Alphen, Netherlands. 26 June. Yesterday’s EU Summit meetings (Day One) finished today at 0300 hours. The three main issues for debate were Grexit, Brexit and the migration invasion. In other words, one state that could be thrown out, another that might walk out, and the up to one million people from outside the EU trying, and by and large succeeding, to get in. Let me take each crisis in order of importance to EU leaders (save that is David Cameron).
Grexit: Implicit in the Grexit crisis is a battle for primacy between EU obligations and national democracy. The theatre of crisis that has developed over a possible Grexit would make a fascinating thesis for Greece’s game theoretician finance minister Yanis Varoufakis. The simple truth is that one way or another Greece will remain in the Euro and one way or another Greece’s debts will be forgiven. This is because the Euro is an ideology not a currency and thus at the very heart of ‘Project Europe’ and Greece simply cannot be squeezed anymore. Thus, the game now is one of political chicken. Specifically, can ‘Brussels’ force the fall of the current Greek government over the crisis and thus install a more amenable coalition or if needs be a new Athens government.
Migration invasion: Implicit in the migration invasion is a core debate about ‘competence’ and who gets to decide a key area of Home Affairs - immigration policy. Is it the member-states or the European Commission? The inability of Europe to tackle the current migration invasion and the unwillingness of any EU member-state to properly comply with the Dublin Convention demonstrates how easily EU ‘solidarity’ collapses in the face of a crisis. The Commission had wanted to impose a binding directive that would have instructed all member-states that do not ‘enjoy’ an opt-out to take quotas of migrants. The idea was that up to 60,000 migrants would be spread proportionately across the Union. Instead, last night the member-states agreed a ‘voluntary’ mechanism, which in EU-speak means no-one need or will comply.
Consequently, Italy and Greece will go on refusing to document new arrivals on their territory, the convention by which asylum must be claimed by a migrant in the first EU member-state of arrival will be ignored, and the beggar my neighbour tactic of passing the problem onto the next member-state will continue. Why? With 500,000 migrants believed to be in Libya and another 500,000 on the way a migration invasion on this scale would have enormous social implications and the very real prospect that parts of Europe could be turned into Africa or the Middle East. As for dealing with problem at source there is neither the will nor the means.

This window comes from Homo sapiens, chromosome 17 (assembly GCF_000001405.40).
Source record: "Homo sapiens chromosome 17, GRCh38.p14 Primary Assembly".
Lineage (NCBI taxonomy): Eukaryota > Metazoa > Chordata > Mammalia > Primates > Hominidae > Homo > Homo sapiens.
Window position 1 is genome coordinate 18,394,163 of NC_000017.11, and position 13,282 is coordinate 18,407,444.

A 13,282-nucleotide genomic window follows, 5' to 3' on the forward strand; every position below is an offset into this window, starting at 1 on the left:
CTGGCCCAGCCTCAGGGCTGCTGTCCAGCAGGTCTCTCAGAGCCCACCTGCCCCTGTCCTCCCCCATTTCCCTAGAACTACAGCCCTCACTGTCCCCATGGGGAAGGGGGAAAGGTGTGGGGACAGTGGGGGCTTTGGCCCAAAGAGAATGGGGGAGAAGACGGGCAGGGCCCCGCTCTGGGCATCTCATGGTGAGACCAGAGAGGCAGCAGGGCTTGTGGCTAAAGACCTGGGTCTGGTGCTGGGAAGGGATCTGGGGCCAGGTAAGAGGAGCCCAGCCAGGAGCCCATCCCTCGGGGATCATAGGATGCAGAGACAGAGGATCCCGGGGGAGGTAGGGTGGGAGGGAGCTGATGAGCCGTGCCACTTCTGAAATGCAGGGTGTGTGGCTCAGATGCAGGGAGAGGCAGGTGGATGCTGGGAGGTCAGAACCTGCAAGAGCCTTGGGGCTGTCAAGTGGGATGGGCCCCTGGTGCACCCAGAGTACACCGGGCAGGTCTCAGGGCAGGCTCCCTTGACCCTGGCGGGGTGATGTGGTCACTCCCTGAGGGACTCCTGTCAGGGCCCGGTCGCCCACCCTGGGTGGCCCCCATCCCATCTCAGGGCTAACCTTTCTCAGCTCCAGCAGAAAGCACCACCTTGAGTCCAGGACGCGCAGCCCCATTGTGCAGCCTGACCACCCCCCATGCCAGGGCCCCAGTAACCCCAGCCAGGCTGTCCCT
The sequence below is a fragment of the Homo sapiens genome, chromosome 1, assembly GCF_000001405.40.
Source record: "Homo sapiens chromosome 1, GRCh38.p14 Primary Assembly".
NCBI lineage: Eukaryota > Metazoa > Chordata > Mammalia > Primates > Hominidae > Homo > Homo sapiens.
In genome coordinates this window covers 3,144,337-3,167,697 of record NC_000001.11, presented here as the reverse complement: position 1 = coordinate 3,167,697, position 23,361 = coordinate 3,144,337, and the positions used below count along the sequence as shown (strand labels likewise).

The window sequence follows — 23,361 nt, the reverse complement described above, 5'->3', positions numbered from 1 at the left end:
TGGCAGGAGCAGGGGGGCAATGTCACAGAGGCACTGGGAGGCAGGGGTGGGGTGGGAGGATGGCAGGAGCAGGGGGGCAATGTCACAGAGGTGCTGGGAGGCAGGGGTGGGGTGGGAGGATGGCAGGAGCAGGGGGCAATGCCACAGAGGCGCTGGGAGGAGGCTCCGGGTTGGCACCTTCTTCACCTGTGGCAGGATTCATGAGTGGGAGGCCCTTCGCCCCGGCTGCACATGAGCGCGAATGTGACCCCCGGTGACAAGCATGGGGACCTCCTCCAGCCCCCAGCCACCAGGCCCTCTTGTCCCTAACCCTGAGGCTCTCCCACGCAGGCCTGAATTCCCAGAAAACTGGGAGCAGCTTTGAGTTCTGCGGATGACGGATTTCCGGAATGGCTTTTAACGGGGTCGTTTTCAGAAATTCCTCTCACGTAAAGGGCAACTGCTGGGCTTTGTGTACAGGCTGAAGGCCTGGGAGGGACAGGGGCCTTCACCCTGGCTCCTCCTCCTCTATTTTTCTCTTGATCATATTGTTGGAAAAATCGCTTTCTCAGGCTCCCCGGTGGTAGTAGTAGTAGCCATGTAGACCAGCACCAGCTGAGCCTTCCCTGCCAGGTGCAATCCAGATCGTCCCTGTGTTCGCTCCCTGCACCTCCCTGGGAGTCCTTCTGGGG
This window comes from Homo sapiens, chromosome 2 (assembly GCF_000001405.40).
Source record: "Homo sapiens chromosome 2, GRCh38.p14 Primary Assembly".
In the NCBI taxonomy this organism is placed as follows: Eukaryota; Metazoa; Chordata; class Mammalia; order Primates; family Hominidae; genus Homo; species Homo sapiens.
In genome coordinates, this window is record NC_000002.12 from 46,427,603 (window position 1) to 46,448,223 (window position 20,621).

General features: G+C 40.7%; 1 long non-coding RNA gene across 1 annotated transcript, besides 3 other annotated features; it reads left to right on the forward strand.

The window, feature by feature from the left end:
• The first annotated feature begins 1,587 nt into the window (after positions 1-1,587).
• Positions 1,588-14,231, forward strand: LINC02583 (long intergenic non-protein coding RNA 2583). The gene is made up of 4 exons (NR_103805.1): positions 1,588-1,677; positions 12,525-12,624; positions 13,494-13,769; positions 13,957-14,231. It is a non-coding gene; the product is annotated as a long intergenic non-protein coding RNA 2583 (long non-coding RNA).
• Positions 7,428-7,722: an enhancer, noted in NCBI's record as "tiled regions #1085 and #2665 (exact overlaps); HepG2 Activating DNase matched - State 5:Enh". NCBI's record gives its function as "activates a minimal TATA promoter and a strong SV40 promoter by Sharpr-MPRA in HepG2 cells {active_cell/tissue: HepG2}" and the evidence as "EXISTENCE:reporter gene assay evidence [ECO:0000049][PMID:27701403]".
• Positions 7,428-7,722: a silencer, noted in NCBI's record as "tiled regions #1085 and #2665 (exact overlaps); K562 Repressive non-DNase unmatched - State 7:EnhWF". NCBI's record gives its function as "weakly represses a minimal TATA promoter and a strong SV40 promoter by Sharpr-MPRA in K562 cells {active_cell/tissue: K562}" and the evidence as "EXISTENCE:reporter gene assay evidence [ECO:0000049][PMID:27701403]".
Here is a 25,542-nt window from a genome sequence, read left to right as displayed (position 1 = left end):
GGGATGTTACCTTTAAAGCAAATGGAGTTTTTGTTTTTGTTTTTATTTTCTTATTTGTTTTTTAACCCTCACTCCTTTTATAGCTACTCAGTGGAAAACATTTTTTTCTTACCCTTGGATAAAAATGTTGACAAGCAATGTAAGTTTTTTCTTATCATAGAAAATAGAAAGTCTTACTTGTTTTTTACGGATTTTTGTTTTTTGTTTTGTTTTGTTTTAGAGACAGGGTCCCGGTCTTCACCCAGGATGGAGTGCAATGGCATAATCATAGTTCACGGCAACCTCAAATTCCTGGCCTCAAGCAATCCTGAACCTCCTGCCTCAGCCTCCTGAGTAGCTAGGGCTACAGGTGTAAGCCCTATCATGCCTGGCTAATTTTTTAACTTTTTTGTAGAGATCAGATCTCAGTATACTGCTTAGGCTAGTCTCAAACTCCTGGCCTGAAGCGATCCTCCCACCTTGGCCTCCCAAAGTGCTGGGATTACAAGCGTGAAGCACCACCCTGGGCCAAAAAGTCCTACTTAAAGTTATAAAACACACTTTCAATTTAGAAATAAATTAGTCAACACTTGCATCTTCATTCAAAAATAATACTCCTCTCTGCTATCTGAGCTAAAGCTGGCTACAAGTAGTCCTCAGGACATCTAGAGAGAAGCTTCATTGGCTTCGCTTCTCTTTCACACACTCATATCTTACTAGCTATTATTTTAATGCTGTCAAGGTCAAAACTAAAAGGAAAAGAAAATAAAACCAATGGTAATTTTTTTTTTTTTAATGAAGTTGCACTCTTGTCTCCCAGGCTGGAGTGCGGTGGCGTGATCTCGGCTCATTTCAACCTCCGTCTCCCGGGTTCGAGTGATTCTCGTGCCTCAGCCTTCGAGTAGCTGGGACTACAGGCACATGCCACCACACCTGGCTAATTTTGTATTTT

Brexit: Implicit in Brexit is a vital debate over the future balance of powers within the EU between a deeper and more politically integrated Eurozone (the real EU) and those EU member-states outside the Eurozone (associate members). However, British Prime Minister David Cameron (ever the tactician, never the strategist) chose instead to focus his efforts over dinner on how best to extricate himself from the promise of an EU referendum he made to the British people prior the May general election. Indeed, listening to allies such as Italy’s Matteo Renzi this morning one gets the distinct impression of friends trying to extricate Cameron from a hole of his own digging. One can only imagine Cameron’s pitch last night over dinner. “Look friends, I have to go through this process because I said I would so please bear with me and pretend you are taking my calls for reform seriously. Sorry”.
The simple and sad truth is that any reforms worth having to Britain’s relationship with the the EU will require treaty change. Last night Downing Street admitted that Cameron is not going to get treaty change and certainly not before the end of 2017 by which time the referendum will have taken place. So Cameron is now in the ridiculous position of holding an in-out referendum with nothing decided or achieved and on at best a promise of reform. In practice that means any vote to remain in the EU will negate the need for the very reforms Cameron claims he is fighting for. Or, the British people vote to leave and the other EU leaders are finally forced to offer Cameron a reform package by which time it will be too late. As a negotiating strategy it reminds me of the time I was sent off in a football match for head-butting an opponent’s fist! Cameron’s referendum will thus offer no change of substance, decide even less and fail completely to resolve Britain’s troubled relationship with the EU. Therefore, why he is putting himself, Britain and the EU through what will be a very difficult process with no obvious strategic or political gain?